How refreshing it is to have our Project EVO in the magazine for two consecutive issues. Things rarely go as planned in the world of magazine project cars, but last month things finally started to come together for our Project EVO. To top it off, we finally managed to get over the 300-wheel-horsepower hurdle on XS Engineering’s 4WD dyno.

Text and Photos by Michael Ferrara

In the beginning of our Project EVO, we had outlined breaking our buildup into three distinct levels of tune. Level One would seek to maximize power with the factory turbocharger. Level Two would look for maximum performance with the factory short block and an aftermarket turbo system. Finally, Level Three would extract the additional power and reliability of a built bottom end. This installment represents part three of our Level One buildup. We have made tremendous progress, but we’re not yet finished maximizing performance on the factory turbocharger.

PART III Players

Our part three players would include a Helix/Gruppe-S cat-delete pipe, an XS Engineering intercooler upgrade and an XS Engineering intercooler hard pipe kit. As we have done in the past with this project, all three parts were installed and then the HKS FCON-V Pro engine management system was tuned to be sure that safe air-fuel ratios and knock counts were maintained while performance was maximized.

Mid-pip exhaust for EVO VIIIThe Helix cat delete pipe from Gruppe S let us eliminate the last big restriction in the exhaust flow. With the cat removed and the Helix pipe in place, a little more ignition timing (plus 1 degree) could be safely run in some parts of the ignition map. More fuel needed to be added as airflow through the engine improved. Eric Hsu of XS Engineering found that a 10.7-to-1 airfuel ratio still slowed the combustion enough to limit knock. With the cat in place, the air-fuel ratio needed to be run at a richer 10.5-to-1 ratio to eliminate knock.

Test & Tune Mitsubishi EVO 8 Part 3The XS intercooler Power I/C cores utilize state of the art tube & fin type construction. The XS Power intercoolers offer a high density of fins inside of the tubes for quick and efficient heat dissipation while utilizing a slightly less dense outer fin setup to provide excellent flow to the radiator. The Power intercooler system for the EVO-VIII uses a two-row design to maximum performance in streetperformance vehicles. It’s recommended for any EVO making less than 600 wheel horsepower. Above this level, custom XS Engineering three and four-row intercoolers can be made. We had the opportunity to look at the before and after improvements in heat rejection with the XS intercooler compared to the factory Mitsubishi unit. During our datalog, outlet temperatures from the turbocharger were 187 degrees. This was the temperature going into the intercooler. The outside or ambient air temperature was 89 degrees. The temperature of the air coming out of the intercooler was measured at 151 degrees with the stock core (much of this due to heat soak of the small factory intercooler) and just 102 degrees with the XS intercooler in place. This drop of 49 degrees was substantial. The efficiency of the XS intercooler at this boost level (21psi) and horsepower level (300-350 whp) checked in at an excellent 86.7- percent. This compares to an efficiency for the factory intercooler of less than 40 percent at this boost pressure and horsepower level. Don’t be fooled because it looks big. The factory intercooler is a proven restriction to performance on even mildly-modified EVOs. From a tuning standpoint, the drop in temperature allows a number of benefits. First, air density is increased. With this benefit, the rule of thumb is that every 11 degree of temperature drop should allow a 1-percent increase in power. Based on the 49 degree drop, this alone should account for a 4.5% increase in horsepower. Second, from a tuning standpoint reduced intake air temperatures will generally allow for additional ignition advance. The XS Power I/C Intercooler allowed the ignition timing to be safely advanced two to three degrees in some areas of the ignition map. Power increases resulted from the addition of the intercooler with very minimal additional fuel.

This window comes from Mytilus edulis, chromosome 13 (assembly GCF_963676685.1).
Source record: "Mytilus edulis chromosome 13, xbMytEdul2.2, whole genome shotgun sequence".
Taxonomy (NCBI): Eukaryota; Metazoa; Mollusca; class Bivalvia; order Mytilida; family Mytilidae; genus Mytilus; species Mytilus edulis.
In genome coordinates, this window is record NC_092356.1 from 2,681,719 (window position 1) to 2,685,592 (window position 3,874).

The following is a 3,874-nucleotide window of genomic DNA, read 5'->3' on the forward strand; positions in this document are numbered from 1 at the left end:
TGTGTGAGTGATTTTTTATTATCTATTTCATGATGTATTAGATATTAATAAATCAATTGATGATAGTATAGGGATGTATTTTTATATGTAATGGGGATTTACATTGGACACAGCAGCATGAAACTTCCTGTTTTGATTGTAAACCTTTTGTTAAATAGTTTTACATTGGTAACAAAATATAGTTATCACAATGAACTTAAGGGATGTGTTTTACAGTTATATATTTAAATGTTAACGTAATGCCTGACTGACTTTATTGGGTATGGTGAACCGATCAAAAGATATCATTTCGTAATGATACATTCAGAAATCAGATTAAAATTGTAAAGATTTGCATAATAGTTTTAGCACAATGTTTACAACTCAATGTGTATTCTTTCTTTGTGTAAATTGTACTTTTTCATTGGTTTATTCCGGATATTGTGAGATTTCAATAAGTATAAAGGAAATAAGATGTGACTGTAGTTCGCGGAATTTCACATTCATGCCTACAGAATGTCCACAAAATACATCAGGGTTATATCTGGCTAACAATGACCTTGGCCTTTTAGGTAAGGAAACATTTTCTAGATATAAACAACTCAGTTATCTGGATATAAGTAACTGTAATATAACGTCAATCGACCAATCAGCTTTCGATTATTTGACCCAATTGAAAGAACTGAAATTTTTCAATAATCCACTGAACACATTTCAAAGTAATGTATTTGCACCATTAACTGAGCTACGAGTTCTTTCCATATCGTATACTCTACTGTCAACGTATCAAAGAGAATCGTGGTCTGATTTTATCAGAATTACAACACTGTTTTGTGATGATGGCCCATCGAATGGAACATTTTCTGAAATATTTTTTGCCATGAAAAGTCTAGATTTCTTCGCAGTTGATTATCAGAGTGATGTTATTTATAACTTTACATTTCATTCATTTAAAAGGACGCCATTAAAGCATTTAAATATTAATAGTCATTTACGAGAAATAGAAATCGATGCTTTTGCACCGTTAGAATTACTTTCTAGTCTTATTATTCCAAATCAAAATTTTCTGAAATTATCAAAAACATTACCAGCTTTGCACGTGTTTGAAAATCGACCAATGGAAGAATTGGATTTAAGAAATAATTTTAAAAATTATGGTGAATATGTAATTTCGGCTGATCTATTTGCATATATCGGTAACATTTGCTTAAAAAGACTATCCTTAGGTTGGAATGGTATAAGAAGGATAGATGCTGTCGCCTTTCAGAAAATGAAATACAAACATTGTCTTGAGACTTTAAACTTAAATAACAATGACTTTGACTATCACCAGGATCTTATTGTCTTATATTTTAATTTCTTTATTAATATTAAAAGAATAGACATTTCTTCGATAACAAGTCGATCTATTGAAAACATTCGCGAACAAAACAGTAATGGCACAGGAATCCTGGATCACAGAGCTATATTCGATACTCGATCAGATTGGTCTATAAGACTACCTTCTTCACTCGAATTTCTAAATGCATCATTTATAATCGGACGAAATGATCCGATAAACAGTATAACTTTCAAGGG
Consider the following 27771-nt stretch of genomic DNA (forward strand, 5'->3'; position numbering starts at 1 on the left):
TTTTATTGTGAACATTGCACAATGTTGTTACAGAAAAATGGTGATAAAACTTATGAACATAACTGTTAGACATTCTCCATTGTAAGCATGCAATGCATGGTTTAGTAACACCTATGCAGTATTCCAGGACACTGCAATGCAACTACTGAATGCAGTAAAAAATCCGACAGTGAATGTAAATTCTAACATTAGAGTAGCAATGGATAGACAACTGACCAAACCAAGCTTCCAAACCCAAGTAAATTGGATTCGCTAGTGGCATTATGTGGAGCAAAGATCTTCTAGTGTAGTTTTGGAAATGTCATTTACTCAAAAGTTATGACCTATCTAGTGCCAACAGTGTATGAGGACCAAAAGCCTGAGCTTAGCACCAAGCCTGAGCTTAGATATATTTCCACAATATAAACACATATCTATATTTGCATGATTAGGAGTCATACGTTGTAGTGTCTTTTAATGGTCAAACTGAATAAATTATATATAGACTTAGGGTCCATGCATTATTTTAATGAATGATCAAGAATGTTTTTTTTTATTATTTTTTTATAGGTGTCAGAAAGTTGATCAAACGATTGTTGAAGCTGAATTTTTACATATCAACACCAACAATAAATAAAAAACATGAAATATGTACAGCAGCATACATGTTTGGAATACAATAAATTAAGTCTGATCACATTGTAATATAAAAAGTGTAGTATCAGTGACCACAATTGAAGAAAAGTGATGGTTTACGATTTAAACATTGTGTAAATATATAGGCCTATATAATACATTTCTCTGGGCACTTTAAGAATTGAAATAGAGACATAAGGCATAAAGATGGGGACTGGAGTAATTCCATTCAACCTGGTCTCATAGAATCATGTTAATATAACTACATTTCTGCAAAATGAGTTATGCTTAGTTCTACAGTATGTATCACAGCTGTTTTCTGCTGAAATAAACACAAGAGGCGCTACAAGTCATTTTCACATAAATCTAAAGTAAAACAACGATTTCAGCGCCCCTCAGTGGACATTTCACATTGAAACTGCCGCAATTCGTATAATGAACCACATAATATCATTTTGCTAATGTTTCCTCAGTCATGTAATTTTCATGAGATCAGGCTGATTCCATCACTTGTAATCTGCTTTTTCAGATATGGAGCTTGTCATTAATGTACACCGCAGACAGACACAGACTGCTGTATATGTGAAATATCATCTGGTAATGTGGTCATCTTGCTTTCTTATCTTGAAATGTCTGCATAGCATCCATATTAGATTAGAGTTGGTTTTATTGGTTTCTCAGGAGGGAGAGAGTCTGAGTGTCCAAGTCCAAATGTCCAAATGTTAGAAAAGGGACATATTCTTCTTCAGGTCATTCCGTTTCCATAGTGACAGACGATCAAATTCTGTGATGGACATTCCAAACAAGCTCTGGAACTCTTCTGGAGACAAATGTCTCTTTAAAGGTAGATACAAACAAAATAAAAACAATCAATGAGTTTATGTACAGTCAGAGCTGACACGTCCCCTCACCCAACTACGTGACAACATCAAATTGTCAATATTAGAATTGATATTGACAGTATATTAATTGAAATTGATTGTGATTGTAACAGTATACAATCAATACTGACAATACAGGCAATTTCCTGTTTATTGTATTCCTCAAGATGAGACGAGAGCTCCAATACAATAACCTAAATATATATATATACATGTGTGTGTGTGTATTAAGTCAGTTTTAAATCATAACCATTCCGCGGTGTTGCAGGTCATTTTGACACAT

Test & Tune Mitsubishi EVO 8 Part 3The XS Engineering hard-pipe kit for the EVO required that we also replace the factory battery with a smaller unit. The pipe kit features 70mm piping (stock is 60mm) and it eliminates a number of bends and length compared to the factory routing. The larger volume of the intercooler pipes means that peak boost comes in 150 to 200rpm later in the lower gears, however boost pressure holds more consistently since no energy is wasted to swell the factory pipes. Once again, timing could be advanced one to two degrees with the addition of the pipe kit.

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